Industry leaders across the telecom sector say the future will be dominated by mobile broadband. Samer Salameh, the CEO of Lebanon's Alfa says it could help restore the telco to its former glory, but he has some words of advice for operators in the region.
Lebanon's Alfa has some catching up to do. When the operator launched in 1994, it was one of the first mobile networks in the region. By 2002 it counted some 600,000 subscribers and was on course to be one of the region's leading operators. But in 2002 the government took over the company and it was then, CEO Samer Salameh says, that the period of growth ground to a halt.
"Basically the company sat there dying for the next four years," Salameh says.
Despite their headstart, the Lebanese telcos suffered during a period of under- investment and neglect, partly due to political instability in the country, while operators in neighbouring countries and the wider Middle East caught up with and then overtook their Lebanese counterparts.
Egypt's Orascom was awarded the management contract for Alfa in February last year and Salameh is immensely proud of what his team has achieved in the last nine months, and he is hopeful that the government will acknowledge the progress that has been made when the contract expires at the end of January.
"We grew the company in nine months almost as much as it grew in 15 years," he says. "We took over a company that had 580,000 subscribers. Within nine months we reached a million subscribers. We effectively doubled the size."
The growth has been in keeping with Lebanon's Council of Ministers early 2009 set of reforms designed to lift penetration rates and lower tariffs, with Alfa and rival network Zain-managed MTC Touch achieving their targets of increasing their subscriber bases by 400,000 each ahead of schedule. The targets had the desired effect, with mobile penetration rising to just over 50%, from a lowly early 2009 figure of 35%.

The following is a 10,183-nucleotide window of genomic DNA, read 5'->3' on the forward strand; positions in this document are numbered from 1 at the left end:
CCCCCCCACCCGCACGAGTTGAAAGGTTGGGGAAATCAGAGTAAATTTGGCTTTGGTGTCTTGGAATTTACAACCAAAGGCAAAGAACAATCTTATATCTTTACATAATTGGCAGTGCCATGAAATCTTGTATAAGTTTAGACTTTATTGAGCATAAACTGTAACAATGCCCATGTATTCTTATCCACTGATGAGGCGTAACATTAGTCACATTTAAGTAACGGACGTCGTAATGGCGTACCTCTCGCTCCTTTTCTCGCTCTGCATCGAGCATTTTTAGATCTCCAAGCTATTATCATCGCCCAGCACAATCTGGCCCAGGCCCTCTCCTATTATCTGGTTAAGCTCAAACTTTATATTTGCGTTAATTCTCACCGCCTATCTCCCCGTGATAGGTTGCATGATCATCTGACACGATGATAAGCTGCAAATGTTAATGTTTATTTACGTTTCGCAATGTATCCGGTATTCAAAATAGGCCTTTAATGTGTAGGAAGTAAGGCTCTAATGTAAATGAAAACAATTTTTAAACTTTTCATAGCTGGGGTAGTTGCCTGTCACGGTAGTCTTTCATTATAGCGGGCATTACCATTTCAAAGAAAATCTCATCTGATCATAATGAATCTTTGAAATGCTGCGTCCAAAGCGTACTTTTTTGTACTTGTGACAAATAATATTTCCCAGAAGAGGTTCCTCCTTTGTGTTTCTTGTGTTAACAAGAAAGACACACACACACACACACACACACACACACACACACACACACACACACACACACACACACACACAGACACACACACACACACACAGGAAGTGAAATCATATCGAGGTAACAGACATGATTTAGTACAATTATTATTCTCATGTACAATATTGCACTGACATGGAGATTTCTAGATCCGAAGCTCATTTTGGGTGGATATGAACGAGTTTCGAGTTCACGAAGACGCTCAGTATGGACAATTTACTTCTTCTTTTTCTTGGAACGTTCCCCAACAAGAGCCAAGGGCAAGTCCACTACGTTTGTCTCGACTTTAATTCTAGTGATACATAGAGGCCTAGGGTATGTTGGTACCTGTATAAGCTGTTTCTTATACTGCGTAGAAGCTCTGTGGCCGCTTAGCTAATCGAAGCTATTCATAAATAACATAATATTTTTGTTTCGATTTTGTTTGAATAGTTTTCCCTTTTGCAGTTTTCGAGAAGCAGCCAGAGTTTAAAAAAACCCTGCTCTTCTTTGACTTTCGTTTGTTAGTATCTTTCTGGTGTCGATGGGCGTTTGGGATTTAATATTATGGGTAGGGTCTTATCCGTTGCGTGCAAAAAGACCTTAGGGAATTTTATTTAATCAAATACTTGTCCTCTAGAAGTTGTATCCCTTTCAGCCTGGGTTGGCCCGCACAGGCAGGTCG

With government funds, Alfa has embarked on a network upgrade process, changing "the entire infrastructure" of the operator. Salameh says the technology had not been upgraded since 1994, and in nine months Alfa has changed the core, the intelligent network, the processing, the billing, the charging systems and the transmission network, with an additional 164 bases stations installed in the process.
Salameh admits that Alfa still has some catching up to do, and he is presiding over another set of upgrades that he hopes can see it kick off the new decade with a robust network capable of serving the country's data requirements, which could capitalise on the absence of a comprehensive fixed broadband infrastructure.
"Alfa was one of the leading service providers in the Middle East - if not the world - back in 1994," he says. "We lost that position for a while and now with the advent of broadband and through the leadership of Orascom Telecom, we are set to recapture our rightful position as a leader in that wireless space.
As part of that process, Salameh says that Alfa is conducting tests with Ericsson and NSN in Beirut on HSPA+. "We have our preference as to what happens beyond the test in the second half of next year, but it is something I can't share right now," he says.